Since the Google toolkit is converting Java to JavaScript, the answer to #1 seems obvious. And while it's not quite as clear-cut, recent (and ongoing) improvements in browser JavaScript interpretation speed seem to indicate that #2 is likely true, too.

Re:Still sounds shittier than OpenOffice.org. (1)

Bill, Shooter of Bul (629286) | more than 4 years ago | (#31821136)

Look at the post just above yours. I'd agree google apps sucked. But, it would be wise to withhold judgement on the new version to see how much better it can be with HTML 5.

Damn! (-1, Troll)

Jorl17 (1716772) | more than 4 years ago | (#31820818)

No matter what Google does, it turns up on Slashdot! What if Google decided to let one out -- would it feature /.?
Anyway, I'm really glad they're doing this, since I'm one of their Google Docs fans -- It simply puts the cloud in my computing!

Re:Damn! (0)

Anonymous Coward | more than 4 years ago | (#31820952)

No matter what Google does, it turns up on Slashdot! What if Google decided to let one out -- would it feature /.? Anyway, I'm really glad they're doing this, since I'm one of their Google Docs fans -- It simply puts the cloud in my computing!

You you like just another M$ shill.

Hey, Hey, You, You (1)

ClosedSource (238333) | more than 4 years ago | (#31821978)

like just another M$ shill. No, I guess I'll stay with the Stones' lyrics.

In other news... (0, Flamebait)

EmagGeek (574360) | more than 4 years ago | (#31820862)

... Google CEO Eric Schmidt took a dump today, while at the same time promising to build media bias into the user experience.

Re:In other news... (0)

Anonymous Coward | more than 4 years ago | (#31820882)

Thereby stealing another patented Apple idea! Those bastards!

Two more days left to test it today! (5, Informative)

Stan Vassilev (939229) | more than 4 years ago | (#31821014)

If "real-time collaboration" and "side chat bar" sounds familiar, it's Etherpad:

Etherpad.com [etherpad.com]

Google bought the company few months ago in order to improve their Google Wave and Google Docs offerings, and I'm happy to see these efforts come to fruition. Google left the Etherpad.com service up for some more time. The end of that grace period is April 14-th (2 days from now), so you have 2 days to go and check what the new Google Docs will probably feel like. Make sure to check out the timeline replay feature, downright eerie and good fit for Google's pattern of Ubiquitous Tracking of Everything, I think.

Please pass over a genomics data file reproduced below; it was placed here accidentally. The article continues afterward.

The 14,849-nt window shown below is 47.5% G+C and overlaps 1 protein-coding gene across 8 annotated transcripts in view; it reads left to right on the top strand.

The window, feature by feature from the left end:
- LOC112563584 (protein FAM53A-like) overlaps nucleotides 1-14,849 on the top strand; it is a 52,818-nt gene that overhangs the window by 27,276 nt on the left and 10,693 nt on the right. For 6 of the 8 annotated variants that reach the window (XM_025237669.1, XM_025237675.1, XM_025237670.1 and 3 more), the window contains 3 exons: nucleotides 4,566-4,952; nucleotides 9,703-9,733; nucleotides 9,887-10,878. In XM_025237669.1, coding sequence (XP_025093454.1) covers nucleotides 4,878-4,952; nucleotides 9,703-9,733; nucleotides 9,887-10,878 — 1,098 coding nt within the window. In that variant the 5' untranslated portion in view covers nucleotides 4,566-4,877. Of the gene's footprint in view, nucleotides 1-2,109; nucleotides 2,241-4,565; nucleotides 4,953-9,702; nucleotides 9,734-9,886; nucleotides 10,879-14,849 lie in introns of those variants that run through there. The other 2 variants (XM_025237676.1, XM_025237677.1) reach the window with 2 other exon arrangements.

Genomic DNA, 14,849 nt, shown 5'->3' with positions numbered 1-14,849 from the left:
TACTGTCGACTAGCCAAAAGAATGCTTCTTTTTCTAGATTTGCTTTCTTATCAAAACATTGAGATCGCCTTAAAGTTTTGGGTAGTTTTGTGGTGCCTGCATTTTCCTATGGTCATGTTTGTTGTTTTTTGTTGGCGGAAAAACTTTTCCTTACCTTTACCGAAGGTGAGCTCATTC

Re:Two more days left to test it today! (0)

Anonymous Coward | more than 4 years ago | (#31821318)

everybody join this pad! [etherpad.com]

Re:Two more days left to test it today! (1)

0100010001010011 (652467) | more than 4 years ago | (#31821440)

They did release the source code, TPB has their own clone running: piratepad [piratepad.net] , there are numerous other out there.

Download the source [google.com] if you want to still run it.

Re:Two more days left to test it today! (0)

Anonymous Coward | more than 4 years ago | (#31822810)

It's the Pirate Party, not the The Pirate Bay. Not a difficult comparison, although for some...

Re:Two more days left to test it today! (0)

Anonymous Coward | more than 4 years ago | (#31821522)

Both Wave and the new version of Docs were in development for quite some time before the Etherpad acquisition.

JavaScript (5, Interesting)

Vahokif (1292866) | more than 4 years ago | (#31821080)

I don't get why we're still using JavaScript for everything. What we need is a bytecode-based platform like Java or .NET but completely open and managed by W3C, totally integrated in the browser instead of a plugin and with a minimal standard library that only does math, DOM, etc. It would sure as hell beat crazy hacks like compiling other languages to JavaScript.

Re:JavaScript (2, Interesting)

dingen (958134) | more than 4 years ago | (#31821218)

Why?

There are loads of Javascript frameworks out there to basically give developers any functionality they might require. Speed isn't the issue anymore since Javascript engines have become multithreaded bytecode interpreters and as of late even offering hardware acceleration.

What's wrong with Javascript?

Re:JavaScript (3, Insightful)

Vahokif (1292866) | more than 4 years ago | (#31821436)

What's the point of using an interpreted language when you could compile to, download and execute bytecode much more efficiently?

Re:JavaScript (2, Interesting)

Joe Random (777564) | more than 4 years ago | (#31822088)

What's the point of using an interpreted language when you could compile to, download and execute bytecode much more efficiently?

Please define "much more efficiently". Sure, it's more efficient from the computer's standpoint to run native code, but that's only part of the equation. From the user's standpoint, running something like this as a web service rather than a stand-alone executable means not having to install, never having to upgrade, and automatically having their documents available from any other computer that has an Internet connection. Yes, it may be slightly slower, but that slowdown may be well within tolerable limits, and there are added benefits. Whether those benefits outweigh the costs is up to the individual to determine for their particular circumstances, and what's "much more efficient" in a technical sense may not be more efficient from the user's point of view.